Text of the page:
"He has a decent shot at the home run record of Hank Aaron, the runs scored record, the walks record and 3,000 hits," Magowan said after the deal was signed.

Bonds would go on to hit .370, winning the batting title for the first time, and post a .582 on-base percentage, breaking Ted Williams' record. He hit five homers over the first four days of the season and finished with 46. The Giants reached the World Series, losing in seven games to the Angels. 

Willie Mays

It comes as no surprise that Mays had several memorable openers. When Bumgarner and Bonds homered twice, they joined Mays (1964), Matt Williams (1994) and Bob Elliot (1952) as the only players in franchise history to pull off the feat in an opener. The Giants had five homers against the Milwaukee Braves in that 1964 game, which still stands as the franchise record for an opener. 

In 1962, Mays kicked off the season with a homer off future Hall of Famer Warren Spahn with his first swing of the year. Spahn had allowed Mays' first career homer 11 years earlier and he ended up giving up 18 homers to Mays, the most of any pitcher. 

 

Mays reached base in 19 of the 21 openers he played and had seven career Opening Day homers. 

Memorable pitching performances

One of the craziest things about that Bumgarner performance at Chase Field is that while it's remembered for the homers, he also set the franchise record for Opening Day strikeouts. Bumgarner and Juan Marichal (10 in 1962) are the only Giants with double-digit strikeouts on the first day of the season, and Marichal is far and away the most successful Opening Day starter in franchise history.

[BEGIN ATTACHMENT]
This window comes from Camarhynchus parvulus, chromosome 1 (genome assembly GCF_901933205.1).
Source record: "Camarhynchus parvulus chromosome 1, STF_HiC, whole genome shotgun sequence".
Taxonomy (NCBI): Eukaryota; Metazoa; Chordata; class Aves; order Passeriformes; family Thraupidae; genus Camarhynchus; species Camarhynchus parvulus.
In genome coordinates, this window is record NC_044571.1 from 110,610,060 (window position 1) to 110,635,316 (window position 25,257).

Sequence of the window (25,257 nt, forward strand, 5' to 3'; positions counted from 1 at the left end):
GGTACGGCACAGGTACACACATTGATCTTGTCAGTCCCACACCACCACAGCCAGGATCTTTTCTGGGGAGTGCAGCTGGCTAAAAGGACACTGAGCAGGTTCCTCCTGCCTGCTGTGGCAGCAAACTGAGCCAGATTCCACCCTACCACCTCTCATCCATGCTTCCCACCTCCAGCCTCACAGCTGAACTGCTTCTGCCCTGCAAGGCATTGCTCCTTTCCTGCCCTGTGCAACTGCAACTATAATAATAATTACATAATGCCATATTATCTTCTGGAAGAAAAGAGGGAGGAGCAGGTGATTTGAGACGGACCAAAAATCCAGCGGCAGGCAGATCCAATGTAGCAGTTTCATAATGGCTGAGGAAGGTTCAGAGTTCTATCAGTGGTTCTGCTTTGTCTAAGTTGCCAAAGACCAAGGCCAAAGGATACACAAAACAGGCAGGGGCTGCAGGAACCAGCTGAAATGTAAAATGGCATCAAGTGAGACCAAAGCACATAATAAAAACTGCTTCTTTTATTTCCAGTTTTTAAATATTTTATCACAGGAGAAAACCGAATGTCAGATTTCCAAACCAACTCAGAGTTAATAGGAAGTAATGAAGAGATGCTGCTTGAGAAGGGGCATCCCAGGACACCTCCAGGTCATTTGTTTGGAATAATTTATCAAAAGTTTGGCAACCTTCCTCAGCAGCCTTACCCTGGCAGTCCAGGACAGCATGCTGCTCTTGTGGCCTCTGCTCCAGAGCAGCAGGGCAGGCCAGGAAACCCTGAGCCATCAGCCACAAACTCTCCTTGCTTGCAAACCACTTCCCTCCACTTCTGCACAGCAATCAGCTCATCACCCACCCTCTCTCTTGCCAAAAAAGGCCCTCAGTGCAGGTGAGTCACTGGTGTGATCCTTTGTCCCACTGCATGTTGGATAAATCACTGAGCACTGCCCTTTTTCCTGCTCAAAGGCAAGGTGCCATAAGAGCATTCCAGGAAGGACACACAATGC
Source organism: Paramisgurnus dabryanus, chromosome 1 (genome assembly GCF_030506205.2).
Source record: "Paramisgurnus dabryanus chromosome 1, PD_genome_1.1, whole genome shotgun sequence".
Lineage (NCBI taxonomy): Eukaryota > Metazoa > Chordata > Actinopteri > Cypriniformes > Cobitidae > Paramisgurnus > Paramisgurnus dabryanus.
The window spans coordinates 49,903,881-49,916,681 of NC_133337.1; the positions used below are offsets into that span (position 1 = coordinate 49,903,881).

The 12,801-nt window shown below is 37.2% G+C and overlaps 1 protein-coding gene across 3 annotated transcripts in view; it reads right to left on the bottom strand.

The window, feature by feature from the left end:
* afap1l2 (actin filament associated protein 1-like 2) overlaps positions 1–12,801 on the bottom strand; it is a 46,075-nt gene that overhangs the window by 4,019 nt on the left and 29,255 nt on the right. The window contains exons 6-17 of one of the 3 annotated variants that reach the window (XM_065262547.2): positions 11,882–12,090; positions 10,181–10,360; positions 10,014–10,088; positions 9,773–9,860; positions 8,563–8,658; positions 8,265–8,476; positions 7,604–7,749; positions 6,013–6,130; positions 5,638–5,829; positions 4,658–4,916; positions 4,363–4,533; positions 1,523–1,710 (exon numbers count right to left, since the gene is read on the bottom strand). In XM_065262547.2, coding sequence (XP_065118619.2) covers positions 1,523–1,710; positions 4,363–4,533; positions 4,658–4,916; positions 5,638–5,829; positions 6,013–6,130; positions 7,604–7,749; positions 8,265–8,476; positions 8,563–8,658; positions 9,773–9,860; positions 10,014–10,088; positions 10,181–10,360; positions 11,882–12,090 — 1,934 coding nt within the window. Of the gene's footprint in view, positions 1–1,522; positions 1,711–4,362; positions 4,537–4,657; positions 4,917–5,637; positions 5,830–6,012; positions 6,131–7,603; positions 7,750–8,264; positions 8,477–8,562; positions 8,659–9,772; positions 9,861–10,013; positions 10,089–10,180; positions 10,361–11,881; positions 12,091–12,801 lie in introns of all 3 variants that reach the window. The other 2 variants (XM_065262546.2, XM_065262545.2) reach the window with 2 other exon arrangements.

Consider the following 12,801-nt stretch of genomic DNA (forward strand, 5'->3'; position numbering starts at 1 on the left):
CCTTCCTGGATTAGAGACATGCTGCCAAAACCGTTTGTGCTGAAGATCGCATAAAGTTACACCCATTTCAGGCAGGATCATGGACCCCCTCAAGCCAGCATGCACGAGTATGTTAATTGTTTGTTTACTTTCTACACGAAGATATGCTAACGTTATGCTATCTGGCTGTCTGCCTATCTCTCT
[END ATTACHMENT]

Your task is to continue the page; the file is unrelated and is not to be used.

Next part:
Marichal started the opener 10 times and threw six complete games, including a couple of shutouts. He lost on Opening Day just twice, and in one of those games (1965 against the Pirates) he gave up a walk-off solo homer in the bottom of the 10th for the only run of the game. 

The most interesting Opening Day line in franchise history likely belongs to Carl Hubbell, who went 11 innings on April 16, 1933 in a 15-inning game that the Giants and Dodgers tied. And let's not forget Ty Blach, who stepped in on short notice in 2018 and threw five shutout innings as the Giants beat Kershaw.

[RELATED: Giants sign 17-year-old prospect who's compared to Tatis Jr.]

Joe Panik

Kershaw has faced the Giants on Opening Day twice and allowed one run over 15 innings, which is pretty much in line with what he's done in the rivalry games his whole career. But Panik got to him in the fifth inning on March 29, 2018, yanking a solo shot that was the only run of the game. 

What makes Panik's Opening Day homer so memorable, though, is what he did the next day:

Panik became the first MLB player to hit solo homers in back-to-back 1-0 wins and the Giants became the first team since the 1943 Reds to win their first two games of the season by a 1-0 score. 

“It’s a good feeling when you come into Dodger Stadium and you hit a homer and they start booing you in the ninth,” Panik said after the second homer. “That’s a good feeling.”